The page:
Of course, one could certainly argue that Disney’s emphasis on sincerity is itself a form of hyper-cynicism, channeling a traditional value system unabashedly for commercial purposes. At the level of structure, the no-ads strategy supposedly insulates Disney from commercialism but the fact that all of Disney Channel programming is itself a meta-advertisement means that it has essentially embraced it. Whether this is all nefarious on a complex level is subjective. Maybe the “this is for you” ad slot is actually a sinister kind of guilt-trip that uses our own sense of genuineness against us. I recognize this. But putting aside for a moment the politics of the channel, this in itself does not lead to a lack of interest in watching. For the younger target demographic, the surface of sincerity and communality is likely taken at face value and the engrossing effects proceed as designed. For me personally, when viewed without deeper analysis the channel produces the same effect. When watched with a critical eye attempting to expose a hyper-cynicism, I find Disney Channel always convinces me otherwise when I’m involved in the experience of watching. Conviction is the engine of Disney, its steadfastness is its greatest strength.
When I view the Disney Channel looking to expose its exploitative heart I will never be able to condemn it with total faith because of the relentless bombardment of heartfelt-ness. I’ll watch everyone acting like friends, I’ll watch the stars from the shows invite me into their homes during in-between clips to talk about their passions, I’ll watch Shake It Up actor Bella Thorne talk openly about her dyslexia. I can argue on paper that the Disney Channel is cynical and exploitative but when actually watching it those thoughts are parried by design, for when immersed in the experience of a totally convinced spectacle of sincerity, to cry “cynicism” is to become cynical. TV this comforting and easy will turn you against yourself should you seek to decry it. I find that watching the Disney Channel often represents a greater human struggle over defining what is genuine and sincere and what is cynical, and the design of the channel makes such a convincing argument for surrendering to a belief in sincerity (and consequently, a belief in the good of the Disney Channel) that it is difficult to resist once inside it. It’s a bit like having an affectionate dog and choosing to believe that it loves you rather than believing that it only shows loyalty to you because you give it food. Both are arguable on some level, but one clearly feels better.
If I’m watching Keeping Up With The Kardashians and seeing clips from next week’s episode organized to show the most grotesque and exhibitionist segments I see that deep down the program knows its cynical and wants to get me in on the irony to flatter my intellect and allow me to watch the show. This ironic strategy has worked many a time, certainly. But the Disney Channel gambit of sacrificing irony for steadfast earnestness in its own “goodness” ends up being much more effective, because suddenly I have something to lose in not watching (my ability to believe in the “goodness” of something) and when I do watch positively I feel as though I am doing myself a service by consuming programming that is ultra-easy but not riddled with all the rest of TV’s intellectual baggage (awareness of trashiness, awareness of vapidity) that Wallace recognized and painted as the source of the crippling irony that hurts as much as it helps. Irony on the rest of TV is the knowledge that something is bad but watching it anyway (because hey, at least I know) but the sincerity of the Disney Channel is a dare to believe something is good (and I have much more to lose in dissenting than the channel does) despite it sharing the attributes of being undemanding, formulaic, and pleasure-based. And even though there is television out there that presents unironic programming, typically these shows are more challenging, less easy to consume at leisure. Mad Men is not an ironic show but it’s also not easy nor blissfully formulaic. Sincerity and “utopianism” don’t often align. Disney’s shows are as effortlessly palatable as the lowest most base programming out there, but unlike the rest that “easy” television, they aren’t ruined by the gristle of insincerity, they are buoyed by the same sort of magic that made shows like Full House and Friends easy viewing sans grossness: a marriage of the spectacle of “genuine” and the accessible. It’s a guilty pleasure that tells me not to be guilty. Checkmate, Disney.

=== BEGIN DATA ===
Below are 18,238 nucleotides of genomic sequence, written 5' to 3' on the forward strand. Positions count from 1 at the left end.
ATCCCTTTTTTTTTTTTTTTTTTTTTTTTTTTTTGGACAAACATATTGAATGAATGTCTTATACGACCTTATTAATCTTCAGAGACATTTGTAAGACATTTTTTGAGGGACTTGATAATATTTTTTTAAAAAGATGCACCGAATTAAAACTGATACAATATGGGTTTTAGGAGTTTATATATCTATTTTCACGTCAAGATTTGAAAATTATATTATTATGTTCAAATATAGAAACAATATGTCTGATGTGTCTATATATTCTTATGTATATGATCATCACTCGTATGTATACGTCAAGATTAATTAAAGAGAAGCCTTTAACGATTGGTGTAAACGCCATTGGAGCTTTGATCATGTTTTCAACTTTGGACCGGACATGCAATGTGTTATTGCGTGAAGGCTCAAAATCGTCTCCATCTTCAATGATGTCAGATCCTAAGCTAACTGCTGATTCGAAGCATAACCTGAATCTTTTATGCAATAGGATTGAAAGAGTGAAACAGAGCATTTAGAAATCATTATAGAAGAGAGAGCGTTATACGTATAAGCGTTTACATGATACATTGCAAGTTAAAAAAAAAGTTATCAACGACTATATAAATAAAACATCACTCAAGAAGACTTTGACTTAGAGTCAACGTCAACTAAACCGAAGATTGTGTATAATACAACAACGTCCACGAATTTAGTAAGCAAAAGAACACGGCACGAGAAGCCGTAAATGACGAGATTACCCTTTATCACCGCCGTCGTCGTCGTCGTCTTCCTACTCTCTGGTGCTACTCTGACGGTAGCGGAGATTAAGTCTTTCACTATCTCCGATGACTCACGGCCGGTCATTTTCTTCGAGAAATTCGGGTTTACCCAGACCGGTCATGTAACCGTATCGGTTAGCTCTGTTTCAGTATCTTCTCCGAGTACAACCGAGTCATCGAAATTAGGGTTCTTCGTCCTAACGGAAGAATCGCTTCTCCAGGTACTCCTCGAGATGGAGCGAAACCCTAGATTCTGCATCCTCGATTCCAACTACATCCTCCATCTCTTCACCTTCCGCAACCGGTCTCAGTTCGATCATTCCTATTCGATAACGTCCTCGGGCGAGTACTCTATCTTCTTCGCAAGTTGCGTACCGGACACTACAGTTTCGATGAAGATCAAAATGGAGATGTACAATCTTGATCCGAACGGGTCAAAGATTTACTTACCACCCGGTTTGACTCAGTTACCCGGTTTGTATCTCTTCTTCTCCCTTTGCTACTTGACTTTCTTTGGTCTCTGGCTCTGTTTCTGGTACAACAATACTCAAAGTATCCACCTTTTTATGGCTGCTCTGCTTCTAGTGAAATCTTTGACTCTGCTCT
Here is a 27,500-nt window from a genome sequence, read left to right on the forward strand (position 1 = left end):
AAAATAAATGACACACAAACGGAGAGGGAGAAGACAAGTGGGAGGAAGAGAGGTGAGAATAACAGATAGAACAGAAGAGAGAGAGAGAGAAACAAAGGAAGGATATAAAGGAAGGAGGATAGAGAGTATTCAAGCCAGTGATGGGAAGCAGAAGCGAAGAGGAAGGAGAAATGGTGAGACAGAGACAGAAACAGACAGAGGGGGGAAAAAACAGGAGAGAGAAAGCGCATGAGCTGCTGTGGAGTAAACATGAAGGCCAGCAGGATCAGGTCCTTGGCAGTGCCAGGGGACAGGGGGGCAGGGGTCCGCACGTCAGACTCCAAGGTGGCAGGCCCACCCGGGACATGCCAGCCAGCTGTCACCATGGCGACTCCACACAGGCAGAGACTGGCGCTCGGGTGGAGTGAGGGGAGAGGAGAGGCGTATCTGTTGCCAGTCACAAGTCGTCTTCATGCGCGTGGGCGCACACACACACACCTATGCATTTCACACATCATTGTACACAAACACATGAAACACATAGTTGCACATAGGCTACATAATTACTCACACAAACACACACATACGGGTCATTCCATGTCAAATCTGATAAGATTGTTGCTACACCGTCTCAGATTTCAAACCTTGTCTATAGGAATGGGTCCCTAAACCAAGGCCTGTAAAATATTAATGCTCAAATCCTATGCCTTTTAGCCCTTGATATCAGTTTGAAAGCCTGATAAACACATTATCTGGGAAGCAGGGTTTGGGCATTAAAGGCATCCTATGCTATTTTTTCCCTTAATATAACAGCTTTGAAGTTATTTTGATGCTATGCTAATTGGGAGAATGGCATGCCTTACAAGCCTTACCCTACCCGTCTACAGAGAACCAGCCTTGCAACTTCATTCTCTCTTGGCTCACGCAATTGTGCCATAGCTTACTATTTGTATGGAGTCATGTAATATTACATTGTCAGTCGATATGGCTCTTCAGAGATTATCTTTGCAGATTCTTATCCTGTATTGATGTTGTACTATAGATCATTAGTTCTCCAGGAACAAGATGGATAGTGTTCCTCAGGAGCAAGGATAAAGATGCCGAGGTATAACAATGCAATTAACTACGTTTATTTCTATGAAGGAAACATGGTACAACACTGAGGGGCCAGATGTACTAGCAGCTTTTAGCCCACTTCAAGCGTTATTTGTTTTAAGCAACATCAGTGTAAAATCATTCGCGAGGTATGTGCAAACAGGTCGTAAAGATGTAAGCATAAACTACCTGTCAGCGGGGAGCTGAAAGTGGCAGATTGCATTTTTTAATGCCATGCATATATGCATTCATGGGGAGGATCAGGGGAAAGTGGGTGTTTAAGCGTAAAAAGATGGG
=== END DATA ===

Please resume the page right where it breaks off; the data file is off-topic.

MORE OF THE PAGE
I wouldn’t say that these tools employed by the Disney Channel make it good television. I don’t think that the immersive structure is necessarily good (nor do I think it is necessarily nefarious). But as a subjective viewer I will say that this is the best explanation I can reach for why I keep going back, night after night, and can’t seem to stop thinking about it.